NBC legal analyst, Lisa Bloom, makes a compelling argument as to why the MSM should not ignore the recent child rape case filed by “Jane Doe” against Donald Trump.
Jane Doe reports she was raped more than once by Donald Trump when she was 13 years old. The entire piece is worth a read because it cites other rape cases filed against Trump (link below).
However, in this diary I want to focus on the recent Jane Doe case because, as Bloom points out: “It is exceedingly rare for a sexual assault victim to have a witness.”
Two unusual documents are attached to Jane Doe’s complaints - sworn declarations attesting to the facts. The first is from Jane Doe herself, telling her horrific story, including the allegation that Jeffrey Epstein also raped her and threatened her into silence, and this stunner:
Defendant Epstein then attempted to strike me about the head with his closed fists while he angrily screamed at me that he, Defendant Epstein, should have been the one who took my virginity, not Defendant Trump . . .
And this one:
Defendant Trump stated that I shouldn’t ever say anything if I didn’t want to disappear like Maria, a 12-year-old female that was forced to be involved in the third incident with Defendant Trump and that I had not seen since that third incident, and that he was capable of having my whole family killed.
The second declaration is even more astonishing, because it is signed by “Tiffany Doe”, Mr. Epstein’s “party planner” from 1991-2000. Tiffany Doe says that her duties were “to get attractive adolescent women to attend these parties.” (Adolescents are, legally, children.)
Tiffany Doe says that she recruited Jane Doe at the Port Authority in New York, persuaded her to attend Mr. Epstein’s parties, and actually witnessed the sexual assaults on Jane Doe:
I personally witnessed the Plaintiff being forced to perform various sexual acts with Donald J. Trump and Mr. Epstein. Both Mr. Trump and Mr. Epstein were advised that she was 13 years old.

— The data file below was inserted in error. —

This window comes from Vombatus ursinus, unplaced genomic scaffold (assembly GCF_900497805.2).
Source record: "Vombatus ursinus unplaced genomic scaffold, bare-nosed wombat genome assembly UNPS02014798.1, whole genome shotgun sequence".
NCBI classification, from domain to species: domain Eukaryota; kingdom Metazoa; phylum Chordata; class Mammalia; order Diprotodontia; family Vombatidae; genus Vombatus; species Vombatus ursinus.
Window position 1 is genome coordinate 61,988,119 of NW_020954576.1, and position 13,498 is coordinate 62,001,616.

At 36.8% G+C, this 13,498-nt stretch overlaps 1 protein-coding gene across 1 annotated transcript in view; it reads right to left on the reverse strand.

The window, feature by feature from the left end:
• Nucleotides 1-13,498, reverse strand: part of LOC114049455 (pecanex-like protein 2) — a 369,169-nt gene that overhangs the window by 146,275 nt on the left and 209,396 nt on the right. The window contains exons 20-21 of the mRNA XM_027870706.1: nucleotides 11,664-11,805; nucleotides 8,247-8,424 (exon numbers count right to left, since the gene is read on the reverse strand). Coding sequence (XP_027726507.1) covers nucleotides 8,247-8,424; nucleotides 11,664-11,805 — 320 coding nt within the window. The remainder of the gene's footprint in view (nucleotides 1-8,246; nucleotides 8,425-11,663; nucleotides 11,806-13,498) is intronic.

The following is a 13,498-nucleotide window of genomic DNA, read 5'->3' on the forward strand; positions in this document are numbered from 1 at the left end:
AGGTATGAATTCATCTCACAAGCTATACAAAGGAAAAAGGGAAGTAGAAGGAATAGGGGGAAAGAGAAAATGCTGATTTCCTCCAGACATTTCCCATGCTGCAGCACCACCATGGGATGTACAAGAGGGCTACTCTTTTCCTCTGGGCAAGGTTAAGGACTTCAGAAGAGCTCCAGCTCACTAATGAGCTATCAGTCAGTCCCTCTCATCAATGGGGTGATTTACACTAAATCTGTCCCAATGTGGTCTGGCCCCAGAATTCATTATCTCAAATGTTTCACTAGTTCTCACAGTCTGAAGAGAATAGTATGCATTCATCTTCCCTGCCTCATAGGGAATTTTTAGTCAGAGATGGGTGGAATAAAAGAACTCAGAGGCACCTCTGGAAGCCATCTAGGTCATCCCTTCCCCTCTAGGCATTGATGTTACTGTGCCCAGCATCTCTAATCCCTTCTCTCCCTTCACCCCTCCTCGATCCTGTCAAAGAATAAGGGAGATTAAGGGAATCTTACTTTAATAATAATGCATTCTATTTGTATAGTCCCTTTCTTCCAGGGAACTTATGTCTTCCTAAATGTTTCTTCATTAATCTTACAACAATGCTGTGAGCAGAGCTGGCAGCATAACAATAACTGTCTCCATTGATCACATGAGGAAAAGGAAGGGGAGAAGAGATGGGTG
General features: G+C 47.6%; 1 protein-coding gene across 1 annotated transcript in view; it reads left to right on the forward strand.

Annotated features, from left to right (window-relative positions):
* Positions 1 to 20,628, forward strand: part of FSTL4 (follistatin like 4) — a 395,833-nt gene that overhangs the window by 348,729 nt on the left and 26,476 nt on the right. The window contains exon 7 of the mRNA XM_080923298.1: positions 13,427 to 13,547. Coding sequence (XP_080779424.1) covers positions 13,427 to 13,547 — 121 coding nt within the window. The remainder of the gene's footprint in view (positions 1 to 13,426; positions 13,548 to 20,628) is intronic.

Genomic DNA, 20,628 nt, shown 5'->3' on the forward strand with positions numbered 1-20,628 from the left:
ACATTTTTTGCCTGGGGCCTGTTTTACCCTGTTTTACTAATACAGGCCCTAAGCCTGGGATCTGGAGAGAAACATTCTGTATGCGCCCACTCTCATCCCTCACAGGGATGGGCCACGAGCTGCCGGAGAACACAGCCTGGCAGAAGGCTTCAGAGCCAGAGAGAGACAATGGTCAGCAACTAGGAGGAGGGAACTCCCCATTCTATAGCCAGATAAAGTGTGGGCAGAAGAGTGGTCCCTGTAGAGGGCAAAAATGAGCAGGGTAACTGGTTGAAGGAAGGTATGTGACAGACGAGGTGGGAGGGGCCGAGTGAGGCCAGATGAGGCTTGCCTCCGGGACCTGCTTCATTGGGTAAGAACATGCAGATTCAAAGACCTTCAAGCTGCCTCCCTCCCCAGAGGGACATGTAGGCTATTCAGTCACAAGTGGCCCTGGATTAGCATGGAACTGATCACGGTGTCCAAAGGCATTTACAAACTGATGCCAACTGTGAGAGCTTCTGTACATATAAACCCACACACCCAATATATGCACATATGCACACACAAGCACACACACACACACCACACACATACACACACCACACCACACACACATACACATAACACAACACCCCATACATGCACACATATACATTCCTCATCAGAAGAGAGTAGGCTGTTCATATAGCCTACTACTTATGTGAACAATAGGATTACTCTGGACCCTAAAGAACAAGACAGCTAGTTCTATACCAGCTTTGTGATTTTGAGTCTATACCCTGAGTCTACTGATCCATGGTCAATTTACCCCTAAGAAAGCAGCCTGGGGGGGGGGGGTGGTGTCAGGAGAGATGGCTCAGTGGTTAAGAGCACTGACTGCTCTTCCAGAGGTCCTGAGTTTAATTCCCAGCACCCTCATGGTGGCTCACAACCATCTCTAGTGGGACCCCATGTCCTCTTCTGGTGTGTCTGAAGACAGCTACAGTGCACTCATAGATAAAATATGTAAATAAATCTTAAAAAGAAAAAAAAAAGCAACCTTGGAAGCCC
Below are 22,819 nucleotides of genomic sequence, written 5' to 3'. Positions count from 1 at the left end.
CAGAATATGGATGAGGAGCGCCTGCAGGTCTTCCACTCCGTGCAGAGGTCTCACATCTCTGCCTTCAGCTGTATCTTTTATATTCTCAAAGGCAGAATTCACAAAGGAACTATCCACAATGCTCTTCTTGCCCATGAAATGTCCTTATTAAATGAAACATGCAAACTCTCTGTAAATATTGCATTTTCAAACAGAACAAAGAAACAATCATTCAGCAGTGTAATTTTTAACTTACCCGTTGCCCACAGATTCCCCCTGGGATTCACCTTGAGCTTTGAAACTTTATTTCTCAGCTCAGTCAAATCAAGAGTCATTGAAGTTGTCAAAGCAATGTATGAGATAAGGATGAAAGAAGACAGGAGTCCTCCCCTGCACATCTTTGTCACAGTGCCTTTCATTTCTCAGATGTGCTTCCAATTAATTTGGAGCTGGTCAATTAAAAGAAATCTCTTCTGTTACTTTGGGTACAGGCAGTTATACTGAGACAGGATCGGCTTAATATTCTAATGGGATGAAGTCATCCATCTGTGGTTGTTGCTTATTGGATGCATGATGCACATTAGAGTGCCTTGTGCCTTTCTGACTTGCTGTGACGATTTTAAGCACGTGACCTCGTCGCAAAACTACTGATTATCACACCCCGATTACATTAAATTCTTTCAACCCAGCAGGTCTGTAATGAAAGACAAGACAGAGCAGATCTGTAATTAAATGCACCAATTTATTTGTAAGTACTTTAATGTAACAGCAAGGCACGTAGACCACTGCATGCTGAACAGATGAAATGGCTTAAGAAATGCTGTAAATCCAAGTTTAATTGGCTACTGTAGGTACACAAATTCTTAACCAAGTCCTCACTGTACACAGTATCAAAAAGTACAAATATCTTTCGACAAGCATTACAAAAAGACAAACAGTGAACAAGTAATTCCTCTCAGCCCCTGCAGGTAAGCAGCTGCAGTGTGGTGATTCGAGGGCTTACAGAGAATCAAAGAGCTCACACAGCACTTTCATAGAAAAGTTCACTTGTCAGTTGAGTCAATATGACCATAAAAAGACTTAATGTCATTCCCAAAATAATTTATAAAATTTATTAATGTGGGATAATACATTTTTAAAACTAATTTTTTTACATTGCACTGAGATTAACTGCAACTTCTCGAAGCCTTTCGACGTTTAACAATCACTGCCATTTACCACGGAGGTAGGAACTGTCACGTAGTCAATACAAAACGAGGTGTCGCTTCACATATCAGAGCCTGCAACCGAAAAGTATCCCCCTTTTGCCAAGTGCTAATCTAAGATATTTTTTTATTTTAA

It is exceedingly rare for a sexual assault victim to have a witness. But Tiffany Doe says:
I personally witnessed four sexual encounters that the Plaintiff was forced to have with Mr. Trump during this period, including the fourth of these encounters where Mr. Trump forcibly raped her despite her pleas to stop.
Tiffany Doe corroborates, based on her own personal observations, just about everything in Jane Doe’s complaint: that twelve year old Maria was involved in a sex act with Mr. Trump, that Mr. Trump threatened the life of Jane Doe if she ever revealed what happened, and that she would “disappear” like Maria if she did.
Tiffany Doe herself says that she is in mortal fear of Mr. Trump to this day:
I am coming forward to swear to the truthfulness of the physical and sexual abuse that I personally witnessed of minor females at the hands of Mr. Trump and Mr. Epstein . . . I swear to these facts under the penalty for perjury even though I fully understand that the life of myself and my family is now in grave danger.
In relation to why the media is avoiding this story, Lisa Bloom is fair handed. But I don’t think the MSM deserves a fair shake. In my opinion, the media wants to keep Trump viable to create a high-tension, general election horse race and anything that threatens Trump’s viability is ignored.
Lastly. since Trump was a pal of convicted child rapist, Jeffrey Epstein, it's not a stretch to think Trump is one too. Like my dearly departed Mom used to say, “Tell me who your friends are and I will tell you who you are.”
Do I believe Jane Doe and Tiffany Doe are telling the truth? Absolutely — yes.